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I think the start-of-disk function index system will mostly be useful for when you're doing it manually and referring to the functions by ID yourself.

If your assembler/compiler/preprocessor/IDE (or whatever you want to call it) lets you use "FUNC <name>" and inserts the code to jump there on its own, keeping track of the IDs for you - then it must also keep track of the addresses for those IDs, which suggests it can probably just as easily use those addresses directly, without needing the IDs or such an index table.

Though, I suppose we would want to minimize the number of instructions (or other resources) needed to do a call, to maximize what's available for other code, so I guess havin the table might help with that.

Note: the rest of this post ended up being a rather in-depth analysis of the available approaches that such an assembler/etc. could use. Feel free to correct me if I've missed something, but apparently there's no cut-and-dried "best" approach, and it depends on circumstances... Also, I originally intended to respond to other parts of your post as well, but this is too long already, so I'll add separate replies for those later.

Let's see now. I don't think the JMP to the loader routine can be avoided (unless you can put the call at the end of the memory area), so that's one instruction, but since it's unavoidable we can ignore it for the purpose of comparing the different approaches.

So the main thing we need is to somehow get the actual disk address to load the function from into a register for the loader to use.

With index table

Now, if we have and use an index table somewhere on disk, what would the code for that look like?

Well, to start with, it means we must have a GETDATA instruction to load the actual address from the index table, based on the index.

GETDATA supports an immediate (constant) value, so can we use that for the index, to load the address directly, with just one instruction?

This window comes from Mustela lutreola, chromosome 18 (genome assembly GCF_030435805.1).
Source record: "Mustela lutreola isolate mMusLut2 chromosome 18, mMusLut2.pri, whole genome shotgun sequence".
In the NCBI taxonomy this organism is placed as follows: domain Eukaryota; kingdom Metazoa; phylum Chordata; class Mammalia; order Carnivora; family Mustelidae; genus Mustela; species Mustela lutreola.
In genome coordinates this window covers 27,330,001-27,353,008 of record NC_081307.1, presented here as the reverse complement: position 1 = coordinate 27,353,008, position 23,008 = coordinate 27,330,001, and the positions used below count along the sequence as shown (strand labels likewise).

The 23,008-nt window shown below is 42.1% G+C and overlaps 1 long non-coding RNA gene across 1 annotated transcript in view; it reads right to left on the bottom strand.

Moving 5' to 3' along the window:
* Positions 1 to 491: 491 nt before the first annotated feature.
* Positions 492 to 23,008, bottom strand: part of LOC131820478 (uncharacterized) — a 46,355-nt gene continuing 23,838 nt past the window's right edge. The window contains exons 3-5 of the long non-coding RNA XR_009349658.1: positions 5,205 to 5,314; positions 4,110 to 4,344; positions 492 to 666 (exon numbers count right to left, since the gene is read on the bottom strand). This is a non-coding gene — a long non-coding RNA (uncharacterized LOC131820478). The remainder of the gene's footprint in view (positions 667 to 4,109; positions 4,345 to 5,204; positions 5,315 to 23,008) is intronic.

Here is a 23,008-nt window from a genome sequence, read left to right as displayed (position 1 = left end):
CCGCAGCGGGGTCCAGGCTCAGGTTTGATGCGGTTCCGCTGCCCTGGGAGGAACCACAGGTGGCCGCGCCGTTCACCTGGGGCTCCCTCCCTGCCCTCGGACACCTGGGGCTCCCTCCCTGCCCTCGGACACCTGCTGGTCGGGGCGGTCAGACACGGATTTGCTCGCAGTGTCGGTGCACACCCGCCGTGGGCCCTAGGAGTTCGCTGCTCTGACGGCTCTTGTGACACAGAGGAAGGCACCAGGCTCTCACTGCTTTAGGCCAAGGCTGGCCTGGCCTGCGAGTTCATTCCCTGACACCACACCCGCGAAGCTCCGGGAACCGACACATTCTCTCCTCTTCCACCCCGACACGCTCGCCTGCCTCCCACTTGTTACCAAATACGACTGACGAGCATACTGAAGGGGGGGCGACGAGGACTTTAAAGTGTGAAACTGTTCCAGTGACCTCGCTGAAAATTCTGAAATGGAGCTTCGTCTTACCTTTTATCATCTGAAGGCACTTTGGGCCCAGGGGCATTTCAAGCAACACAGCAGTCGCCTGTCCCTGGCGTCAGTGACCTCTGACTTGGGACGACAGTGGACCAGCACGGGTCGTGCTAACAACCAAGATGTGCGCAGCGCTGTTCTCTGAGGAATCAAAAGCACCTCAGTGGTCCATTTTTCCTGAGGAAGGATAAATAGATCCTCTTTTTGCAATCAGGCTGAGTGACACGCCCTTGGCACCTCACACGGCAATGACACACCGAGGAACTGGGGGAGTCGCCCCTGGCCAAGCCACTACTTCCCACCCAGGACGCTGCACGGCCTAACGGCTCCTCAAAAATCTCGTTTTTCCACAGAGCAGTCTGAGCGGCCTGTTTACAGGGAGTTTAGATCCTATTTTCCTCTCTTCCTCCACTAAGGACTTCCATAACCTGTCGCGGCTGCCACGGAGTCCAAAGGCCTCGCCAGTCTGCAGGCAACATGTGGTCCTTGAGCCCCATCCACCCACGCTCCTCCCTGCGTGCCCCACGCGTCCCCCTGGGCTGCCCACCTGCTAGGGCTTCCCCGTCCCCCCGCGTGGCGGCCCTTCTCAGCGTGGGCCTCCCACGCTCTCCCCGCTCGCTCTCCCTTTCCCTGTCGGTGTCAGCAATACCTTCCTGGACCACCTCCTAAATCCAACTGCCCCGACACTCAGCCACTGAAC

*checks the docs* ... well, that constant value gets shifted up by 10 bits (documentation says 11, but I think that's incorrect, and 11 would be even worse for this). This means that it can only be used to load from addresses that are multiples of 1024. Which means we get one function per 4KiB of disk space, minus one for address 0 since that's where the initially bootloaded program is. Not really useful with the default 256-word disk.

So, we can't practically have the table index inside that one instruction, which means it must be stored either in memory or in a register.

The memory variant means having the function index stored in memory somewhere, probably loaded as part of the current function, and having the GETDATA instruction point to that address. The obvious way to do this would leave each call site using two memory addresses.

Trying to be clever and putting the instruction in the loader doesn't really help either, since we'll either be limited to one call per function, or have to spend instructions on modifying memory (either the instruction or the address with the index), which will probably take more addresses total.

The register variant means getting the function index into a register somehow, which will (generally) require at least one instruction, but in return it's possible to move the GETDATA instruction to the loader.

If we dedicate a register to it and limit ourselves to 256 functions (minus the initially bootloaded program), we can use SET to have it use just one instruction/memory address per call site.